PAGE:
The cotechino (//; Italian: [koteˈkiːno]) is an Italian charcuterie product, similar to salami, but requiring cooking; usually it is boiled at low heat for about four hours. Its name comes from cotica (rind), but it may take different names in the different production areas. According to tradition, it is served with lentils on New Year's Eve, because lentils—due to their shape—are 'credited' to bring money for the coming year.
It is prepared by filling the natural casing with rind, pork meat (usually of secondary choice), and fat mixed with salt and spices; in industrial production, nitrites and nitrates are added as preservatives.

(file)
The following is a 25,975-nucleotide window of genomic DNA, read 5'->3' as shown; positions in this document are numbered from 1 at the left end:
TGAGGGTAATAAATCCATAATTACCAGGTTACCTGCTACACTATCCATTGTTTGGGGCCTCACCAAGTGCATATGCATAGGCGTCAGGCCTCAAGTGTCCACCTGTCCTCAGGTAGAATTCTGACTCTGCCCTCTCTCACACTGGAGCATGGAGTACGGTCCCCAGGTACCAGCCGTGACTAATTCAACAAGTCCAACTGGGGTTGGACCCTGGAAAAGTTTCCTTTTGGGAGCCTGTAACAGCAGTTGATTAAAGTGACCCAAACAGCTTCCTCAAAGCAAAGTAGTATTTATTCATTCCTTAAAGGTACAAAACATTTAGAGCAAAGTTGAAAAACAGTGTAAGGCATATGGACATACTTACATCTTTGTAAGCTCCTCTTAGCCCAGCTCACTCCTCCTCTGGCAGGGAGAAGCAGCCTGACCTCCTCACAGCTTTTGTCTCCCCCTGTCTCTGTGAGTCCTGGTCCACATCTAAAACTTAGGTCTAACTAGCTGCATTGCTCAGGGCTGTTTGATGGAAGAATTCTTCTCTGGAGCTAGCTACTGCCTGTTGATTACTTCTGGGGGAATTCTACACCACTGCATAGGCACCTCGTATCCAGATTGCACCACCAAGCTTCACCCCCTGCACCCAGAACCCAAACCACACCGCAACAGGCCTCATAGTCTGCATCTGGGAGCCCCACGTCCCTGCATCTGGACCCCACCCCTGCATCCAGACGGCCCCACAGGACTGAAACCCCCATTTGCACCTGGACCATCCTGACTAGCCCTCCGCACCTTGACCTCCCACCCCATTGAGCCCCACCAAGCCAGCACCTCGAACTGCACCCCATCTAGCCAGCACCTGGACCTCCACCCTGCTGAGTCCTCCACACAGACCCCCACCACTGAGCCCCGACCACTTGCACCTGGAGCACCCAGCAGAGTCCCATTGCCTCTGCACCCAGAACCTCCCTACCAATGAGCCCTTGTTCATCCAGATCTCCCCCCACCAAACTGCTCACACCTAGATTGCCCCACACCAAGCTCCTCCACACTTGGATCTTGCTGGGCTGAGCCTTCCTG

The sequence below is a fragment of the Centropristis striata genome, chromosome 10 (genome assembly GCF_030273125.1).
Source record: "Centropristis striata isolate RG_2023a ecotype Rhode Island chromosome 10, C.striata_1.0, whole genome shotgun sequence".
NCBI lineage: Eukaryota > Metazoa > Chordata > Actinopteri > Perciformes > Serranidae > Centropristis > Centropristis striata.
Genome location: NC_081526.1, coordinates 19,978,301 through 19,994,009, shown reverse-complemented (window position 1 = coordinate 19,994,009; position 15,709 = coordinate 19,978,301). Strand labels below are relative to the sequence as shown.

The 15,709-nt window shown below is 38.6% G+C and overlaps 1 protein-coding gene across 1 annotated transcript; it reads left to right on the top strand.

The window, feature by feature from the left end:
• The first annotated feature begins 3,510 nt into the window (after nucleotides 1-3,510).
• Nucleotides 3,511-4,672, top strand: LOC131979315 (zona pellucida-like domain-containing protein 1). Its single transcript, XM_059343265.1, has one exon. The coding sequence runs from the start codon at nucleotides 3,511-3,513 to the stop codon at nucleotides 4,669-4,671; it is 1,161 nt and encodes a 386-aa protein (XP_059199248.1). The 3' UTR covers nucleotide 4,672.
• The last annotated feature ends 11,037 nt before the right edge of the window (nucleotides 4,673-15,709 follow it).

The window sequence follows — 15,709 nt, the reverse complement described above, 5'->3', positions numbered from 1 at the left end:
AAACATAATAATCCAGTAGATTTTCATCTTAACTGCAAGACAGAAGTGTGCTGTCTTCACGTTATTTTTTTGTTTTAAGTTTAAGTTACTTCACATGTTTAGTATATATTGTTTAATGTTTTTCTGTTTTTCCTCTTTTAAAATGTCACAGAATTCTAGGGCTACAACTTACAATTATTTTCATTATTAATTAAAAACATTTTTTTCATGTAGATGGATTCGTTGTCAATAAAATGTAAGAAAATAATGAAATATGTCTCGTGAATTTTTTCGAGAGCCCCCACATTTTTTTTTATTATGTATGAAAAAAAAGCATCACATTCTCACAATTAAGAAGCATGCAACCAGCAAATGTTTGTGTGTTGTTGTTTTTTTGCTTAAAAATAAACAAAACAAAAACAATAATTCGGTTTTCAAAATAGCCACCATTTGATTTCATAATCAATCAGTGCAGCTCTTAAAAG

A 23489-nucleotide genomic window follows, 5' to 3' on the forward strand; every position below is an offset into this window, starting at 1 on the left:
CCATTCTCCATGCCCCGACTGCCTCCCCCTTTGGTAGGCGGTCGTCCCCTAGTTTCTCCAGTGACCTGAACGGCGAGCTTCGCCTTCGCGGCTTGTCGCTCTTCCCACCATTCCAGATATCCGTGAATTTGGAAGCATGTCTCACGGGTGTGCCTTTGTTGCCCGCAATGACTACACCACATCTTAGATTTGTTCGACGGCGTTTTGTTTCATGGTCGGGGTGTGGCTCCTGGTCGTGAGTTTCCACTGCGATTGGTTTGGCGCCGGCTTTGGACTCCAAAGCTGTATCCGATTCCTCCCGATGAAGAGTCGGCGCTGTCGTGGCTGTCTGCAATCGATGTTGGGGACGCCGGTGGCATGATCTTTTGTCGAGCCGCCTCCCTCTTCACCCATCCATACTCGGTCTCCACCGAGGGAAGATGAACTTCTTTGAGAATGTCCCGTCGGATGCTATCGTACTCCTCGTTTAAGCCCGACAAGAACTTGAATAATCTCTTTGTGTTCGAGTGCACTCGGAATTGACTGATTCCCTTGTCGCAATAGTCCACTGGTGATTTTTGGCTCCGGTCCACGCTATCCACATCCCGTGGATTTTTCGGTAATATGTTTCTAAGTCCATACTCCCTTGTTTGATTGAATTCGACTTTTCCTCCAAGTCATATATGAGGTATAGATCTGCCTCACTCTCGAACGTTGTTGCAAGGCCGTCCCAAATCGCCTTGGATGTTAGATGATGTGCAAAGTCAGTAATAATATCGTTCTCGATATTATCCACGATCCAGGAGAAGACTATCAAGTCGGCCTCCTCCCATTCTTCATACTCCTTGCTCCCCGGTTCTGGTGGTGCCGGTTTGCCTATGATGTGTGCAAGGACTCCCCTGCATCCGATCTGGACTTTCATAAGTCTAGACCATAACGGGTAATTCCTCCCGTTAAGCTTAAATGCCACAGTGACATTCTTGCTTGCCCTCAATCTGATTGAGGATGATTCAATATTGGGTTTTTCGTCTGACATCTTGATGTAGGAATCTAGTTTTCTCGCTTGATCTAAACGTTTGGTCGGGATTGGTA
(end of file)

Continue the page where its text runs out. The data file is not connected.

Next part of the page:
Varieties of cotechino
The cotechino Modena is an Indicazione Geografica Protetta-IGP product, meaning its recipe and production are preserved under the Italian law.
Four Italian regions have so far declared cotechino a traditional food:
- Lombardy: cotechino (Cremona, Bergamo, Mantua, Pavia)
- Molise: cotechino
- Trentino: pork cotechino
- Veneto: recognises seven different products: coeghin nostran of Padua; coessin co la lengua of Vicenza, coessin of Vicenza, coessin of Val Leogra, coessin in onto of Vicenza, coessin co lo sgrugno, cotechino di puledro
- Irpinia: cotechino pezzente